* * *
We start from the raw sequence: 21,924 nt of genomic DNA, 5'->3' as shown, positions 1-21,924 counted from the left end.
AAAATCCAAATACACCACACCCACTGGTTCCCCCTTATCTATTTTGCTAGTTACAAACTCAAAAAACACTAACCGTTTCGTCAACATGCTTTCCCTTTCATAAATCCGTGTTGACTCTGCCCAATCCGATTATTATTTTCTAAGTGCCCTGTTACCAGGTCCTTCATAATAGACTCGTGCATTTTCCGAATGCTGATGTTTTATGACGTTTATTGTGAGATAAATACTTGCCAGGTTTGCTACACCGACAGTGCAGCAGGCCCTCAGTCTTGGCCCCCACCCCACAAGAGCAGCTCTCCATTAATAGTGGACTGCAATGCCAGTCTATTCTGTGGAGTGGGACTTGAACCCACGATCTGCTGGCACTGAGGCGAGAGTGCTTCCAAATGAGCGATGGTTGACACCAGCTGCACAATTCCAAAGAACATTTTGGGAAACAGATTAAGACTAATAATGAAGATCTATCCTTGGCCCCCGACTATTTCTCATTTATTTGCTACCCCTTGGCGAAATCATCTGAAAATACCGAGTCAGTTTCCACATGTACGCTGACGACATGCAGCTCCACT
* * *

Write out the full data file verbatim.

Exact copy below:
We start from the raw sequence: 21,924 nt of genomic DNA, 5'->3' as shown, positions 1-21,924 counted from the left end.
AAAATCCAAATACACCACACCCACTGGTTCCCCCTTATCTATTTTGCTAGTTACAAACTCAAAAAACACTAACCGTTTCGTCAACATGCTTTCCCTTTCATAAATCCGTGTTGACTCTGCCCAATCCGATTATTATTTTCTAAGTGCCCTGTTACCAGGTCCTTCATAATAGACTCGTGCATTTTCCGAATGCTGATGTTTTATGACGTTTATTGTGAGATAAATACTTGCCAGGTTTGCTACACCGACAGTGCAGCAGGCCCTCAGTCTTGGCCCCCACCCCACAAGAGCAGCTCTCCATTAATAGTGGACTGCAATGCCAGTCTATTCTGTGGAGTGGGACTTGAACCCACGATCTGCTGGCACTGAGGCGAGAGTGCTTCCAAATGAGCGATGGTTGACACCAGCTGCACAATTCCAAAGAACATTTTGGGAAACAGATTAAGACTAATAATGAAGATCTATCCTTGGCCCCCGACTATTTCTCATTTATTTGCTACCCCTTGGCGAAATCATCTGAAAATACCGAGTCAGTTTCCACATGTACGCTGACGACATGCAGCTCCACT